How one special horse found himself a forever home.
By Joanne Friedman in America’s Horse
The amazing story of Sues Native began in Missouri at the ranch of well-known horse dealer Cecil House.
The lanky former racehorse, a 1985 son of Native Hat (TB) and Hankas Sue and great-grandson of the illustrious Native Dancer (TB), was fresh off the track. He roared like a freight train and, true to his heritage, he could fly a straight Point-A-to-Point-B like none other.
It was from Cecil House that the horse’s barn name came. His owners, Frank Pritchard and his barrel racing daughter, Cynthia Pritchard Koeller, always work the prior owner’s name into the barn names of their horses.
“Everyone said they called him ‘Sue’ or ‘Native,’” Cynthia says, “but I walked into the barn and said, ‘Hey, Cecil!’ He picked up his head and whinnied. His name was Cecil.”
He would be a great horse.
Frank knew the minute he saw him, Cynthia says. Asked whether there was a take-away message in this story, she says, “Always listen to your father. You may not like it, but he’s usually right.”
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But back in 1990, the 5 year-old gelding was destined to move on from the Pritchards’ Lafayette, New Jersey, farm. He had been purchased by a boarder.
There was a catch to the plan: No one but Cynthia could ride the horse.
The next couple of years were hard. Cecil went on to be ridden and barrel raced. Sadly, his trainer and riders were unable to understand what the lanky gelding needed. He was declared “crazy,” “unrideable” and “dangerous.” He was headed for the auction when Cynthia intervened.
This was a time before the AQHA Greener Pastures program, which allows AQHA members to indicate on a horse’s registration certificate that if the horse ever becomes unwanted, unusable or simply ready for retirement that the member will – if possible – assist in providing or finding a suitable home. Cynthia was lucky to find Cecil again.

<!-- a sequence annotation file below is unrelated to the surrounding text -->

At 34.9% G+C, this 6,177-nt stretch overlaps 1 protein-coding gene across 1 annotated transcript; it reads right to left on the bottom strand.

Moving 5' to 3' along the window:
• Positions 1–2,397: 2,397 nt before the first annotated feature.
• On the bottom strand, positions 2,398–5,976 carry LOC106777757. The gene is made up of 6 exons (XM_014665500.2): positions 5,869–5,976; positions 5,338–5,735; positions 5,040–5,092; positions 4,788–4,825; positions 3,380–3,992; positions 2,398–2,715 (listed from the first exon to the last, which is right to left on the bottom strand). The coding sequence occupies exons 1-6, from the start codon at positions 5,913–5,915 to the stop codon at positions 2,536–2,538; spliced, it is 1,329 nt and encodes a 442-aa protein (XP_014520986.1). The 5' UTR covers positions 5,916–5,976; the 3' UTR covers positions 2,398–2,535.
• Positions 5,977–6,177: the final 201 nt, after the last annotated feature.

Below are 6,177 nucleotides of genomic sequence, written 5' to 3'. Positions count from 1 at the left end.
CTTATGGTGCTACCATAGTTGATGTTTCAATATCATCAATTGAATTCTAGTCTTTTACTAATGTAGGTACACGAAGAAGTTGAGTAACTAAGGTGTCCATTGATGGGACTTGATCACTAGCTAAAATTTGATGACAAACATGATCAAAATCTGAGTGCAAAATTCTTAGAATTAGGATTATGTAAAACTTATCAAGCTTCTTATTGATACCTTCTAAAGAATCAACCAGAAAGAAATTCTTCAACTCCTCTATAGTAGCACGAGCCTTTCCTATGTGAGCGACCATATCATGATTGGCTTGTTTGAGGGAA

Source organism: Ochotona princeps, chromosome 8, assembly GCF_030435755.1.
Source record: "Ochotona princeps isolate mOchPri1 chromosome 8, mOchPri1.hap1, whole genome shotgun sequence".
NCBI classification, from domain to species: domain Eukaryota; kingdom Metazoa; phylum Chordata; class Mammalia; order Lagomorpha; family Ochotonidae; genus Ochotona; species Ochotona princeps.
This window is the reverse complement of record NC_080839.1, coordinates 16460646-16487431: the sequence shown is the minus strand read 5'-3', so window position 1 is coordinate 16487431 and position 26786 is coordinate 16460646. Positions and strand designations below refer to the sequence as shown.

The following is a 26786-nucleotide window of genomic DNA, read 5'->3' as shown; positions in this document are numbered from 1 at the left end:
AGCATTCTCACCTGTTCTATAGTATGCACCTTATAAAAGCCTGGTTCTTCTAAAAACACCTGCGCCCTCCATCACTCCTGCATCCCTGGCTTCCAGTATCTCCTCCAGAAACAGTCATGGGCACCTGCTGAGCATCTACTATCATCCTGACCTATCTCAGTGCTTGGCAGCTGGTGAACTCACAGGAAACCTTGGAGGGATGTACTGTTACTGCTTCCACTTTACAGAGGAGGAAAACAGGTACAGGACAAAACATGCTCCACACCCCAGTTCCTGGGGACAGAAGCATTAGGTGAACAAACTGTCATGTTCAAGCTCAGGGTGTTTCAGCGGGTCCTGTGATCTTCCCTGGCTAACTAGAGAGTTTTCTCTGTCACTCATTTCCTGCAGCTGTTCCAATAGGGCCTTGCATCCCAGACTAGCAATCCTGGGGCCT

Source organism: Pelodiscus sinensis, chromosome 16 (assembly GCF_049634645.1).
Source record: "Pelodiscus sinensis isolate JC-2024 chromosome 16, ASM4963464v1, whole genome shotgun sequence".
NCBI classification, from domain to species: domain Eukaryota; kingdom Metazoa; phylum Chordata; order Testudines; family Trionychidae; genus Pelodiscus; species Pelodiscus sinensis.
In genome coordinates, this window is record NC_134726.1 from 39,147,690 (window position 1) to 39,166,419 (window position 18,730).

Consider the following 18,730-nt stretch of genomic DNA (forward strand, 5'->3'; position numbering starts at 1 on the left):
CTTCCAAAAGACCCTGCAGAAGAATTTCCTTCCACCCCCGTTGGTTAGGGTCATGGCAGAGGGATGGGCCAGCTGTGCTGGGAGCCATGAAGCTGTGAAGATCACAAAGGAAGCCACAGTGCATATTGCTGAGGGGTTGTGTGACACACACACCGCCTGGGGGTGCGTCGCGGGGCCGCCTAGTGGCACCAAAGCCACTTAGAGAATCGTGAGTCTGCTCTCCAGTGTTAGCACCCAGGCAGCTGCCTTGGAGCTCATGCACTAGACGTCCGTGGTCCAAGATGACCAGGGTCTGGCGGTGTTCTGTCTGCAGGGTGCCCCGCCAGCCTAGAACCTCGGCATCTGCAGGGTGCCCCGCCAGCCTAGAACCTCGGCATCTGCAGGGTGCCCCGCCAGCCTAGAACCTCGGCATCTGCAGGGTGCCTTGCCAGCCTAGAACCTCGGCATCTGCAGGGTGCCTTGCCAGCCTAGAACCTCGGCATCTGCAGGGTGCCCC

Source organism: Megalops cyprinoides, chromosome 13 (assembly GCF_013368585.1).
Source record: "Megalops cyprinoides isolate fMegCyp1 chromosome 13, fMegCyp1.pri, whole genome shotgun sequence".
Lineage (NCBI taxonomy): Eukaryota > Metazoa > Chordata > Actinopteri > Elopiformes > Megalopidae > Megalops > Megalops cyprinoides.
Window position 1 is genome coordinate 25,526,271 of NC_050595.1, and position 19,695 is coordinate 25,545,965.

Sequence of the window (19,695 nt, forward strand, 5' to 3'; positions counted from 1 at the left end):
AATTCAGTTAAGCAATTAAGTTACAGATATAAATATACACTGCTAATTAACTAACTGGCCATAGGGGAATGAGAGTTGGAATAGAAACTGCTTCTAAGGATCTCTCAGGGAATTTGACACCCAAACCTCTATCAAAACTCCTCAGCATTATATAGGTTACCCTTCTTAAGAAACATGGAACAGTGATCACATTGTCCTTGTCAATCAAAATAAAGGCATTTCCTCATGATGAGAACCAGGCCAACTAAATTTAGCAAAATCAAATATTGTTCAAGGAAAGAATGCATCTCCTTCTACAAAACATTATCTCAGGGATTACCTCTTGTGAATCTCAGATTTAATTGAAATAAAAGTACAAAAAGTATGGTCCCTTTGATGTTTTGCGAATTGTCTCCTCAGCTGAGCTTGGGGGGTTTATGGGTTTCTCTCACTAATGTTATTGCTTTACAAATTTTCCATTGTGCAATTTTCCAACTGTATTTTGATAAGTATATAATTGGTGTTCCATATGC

“I looked in the trailer and laughed. ‘Is this a joke? That’s not Cecil,’ I said.”
But it was. With not an ounce of spare flesh on his bones, a halter embedded in the scant flesh of his nose, and with holes in his feet, Cecil was back.
Cynthia kept him for six weeks. His nose, she says, never left the feed bucket.
But in time, he was better, and he still wasn’t her horse.
As he was loaded onto the trailer for the trip to the auction, Cynthia told her dad, “If he’s going to a good home, that’s OK. But if he’s going to the killers, you’d better not come home without him.”
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Frank listened, and $630, including shipping, brought Cecil back to Lafayette.
It took a year or more for the horse to recover, but when he did, it was with his customary flair. By the end of the summer of ’92, Cynthia was running Cecil. She started AQHA competitions with him in 1993. In 1994, he won the Ohio sweepstakes and moved to the National Barrel Horse Association 1D competition. He competed at the All American Quarter Horse Congress that year and outdid himself.
By 1998, Cecil and Cynthia were a winning team, taking 1D and 2D honors, qualifying for the NBHA world and winning the 1998 New Jersey state first division. They continued to burn up the turf, earning the 2002 NBHA district championship.
But Cecil’s trials weren’t over. In 2004, Cynthia noticed that Cecil wasn’t himself. The diagnosis, too long in coming: Lyme disease.
So Cecil retired to live out his days with the people who saved him and who love him to distraction.
Cecil is lucky to have found a forever home, but many once-beloved horses aren’t as lucky. Today, horses like Cecil can be enrolled in the Greener Pastures program. The program gives peace of mind to AQHA members.
Standing in the barn where Cynthia and Frank treat Cecil like an honored guest, the emotion of the situation is obvious. It’s in every word and in the shine in Cynthia’s eyes when she talks about the best horse she’ll ever own.